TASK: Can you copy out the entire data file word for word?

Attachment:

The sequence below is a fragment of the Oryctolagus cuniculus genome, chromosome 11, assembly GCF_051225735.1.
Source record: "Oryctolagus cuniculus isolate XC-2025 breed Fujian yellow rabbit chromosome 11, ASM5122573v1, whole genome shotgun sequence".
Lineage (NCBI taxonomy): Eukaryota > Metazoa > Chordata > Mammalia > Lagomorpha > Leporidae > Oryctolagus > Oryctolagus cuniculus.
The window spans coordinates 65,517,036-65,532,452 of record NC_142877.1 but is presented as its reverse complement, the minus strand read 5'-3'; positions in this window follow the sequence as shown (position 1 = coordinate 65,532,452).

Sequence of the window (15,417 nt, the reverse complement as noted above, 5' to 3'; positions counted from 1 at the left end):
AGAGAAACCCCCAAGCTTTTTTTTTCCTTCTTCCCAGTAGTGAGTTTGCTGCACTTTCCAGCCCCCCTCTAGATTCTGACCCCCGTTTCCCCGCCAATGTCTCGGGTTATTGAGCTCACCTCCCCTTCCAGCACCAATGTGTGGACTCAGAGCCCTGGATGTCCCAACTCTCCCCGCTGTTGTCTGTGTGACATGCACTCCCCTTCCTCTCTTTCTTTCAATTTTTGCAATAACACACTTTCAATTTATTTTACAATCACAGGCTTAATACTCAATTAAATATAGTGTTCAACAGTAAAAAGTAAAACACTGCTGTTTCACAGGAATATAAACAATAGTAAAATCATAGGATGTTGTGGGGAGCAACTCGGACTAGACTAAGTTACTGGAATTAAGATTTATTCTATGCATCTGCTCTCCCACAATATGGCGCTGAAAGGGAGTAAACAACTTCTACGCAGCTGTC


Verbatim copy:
The sequence below is a fragment of the Oryctolagus cuniculus genome, chromosome 11, assembly GCF_051225735.1.
Source record: "Oryctolagus cuniculus isolate XC-2025 breed Fujian yellow rabbit chromosome 11, ASM5122573v1, whole genome shotgun sequence".
Lineage (NCBI taxonomy): Eukaryota > Metazoa > Chordata > Mammalia > Lagomorpha > Leporidae > Oryctolagus > Oryctolagus cuniculus.
The window spans coordinates 65,517,036-65,532,452 of record NC_142877.1 but is presented as its reverse complement, the minus strand read 5'-3'; positions in this window follow the sequence as shown (position 1 = coordinate 65,532,452).

Sequence of the window (15,417 nt, the reverse complement as noted above, 5' to 3'; positions counted from 1 at the left end):
AGAGAAACCCCCAAGCTTTTTTTTTCCTTCTTCCCAGTAGTGAGTTTGCTGCACTTTCCAGCCCCCCTCTAGATTCTGACCCCCGTTTCCCCGCCAATGTCTCGGGTTATTGAGCTCACCTCCCCTTCCAGCACCAATGTGTGGACTCAGAGCCCTGGATGTCCCAACTCTCCCCGCTGTTGTCTGTGTGACATGCACTCCCCTTCCTCTCTTTCTTTCAATTTTTGCAATAACACACTTTCAATTTATTTTACAATCACAGGCTTAATACTCAATTAAATATAGTGTTCAACAGTAAAAAGTAAAACACTGCTGTTTCACAGGAATATAAACAATAGTAAAATCATAGGATGTTGTGGGGAGCAACTCGGACTAGACTAAGTTACTGGAATTAAGATTTATTCTATGCATCTGCTCTCCCACAATATGGCGCTGAAAGGGAGTAAACAACTTCTACGCAGCTGTC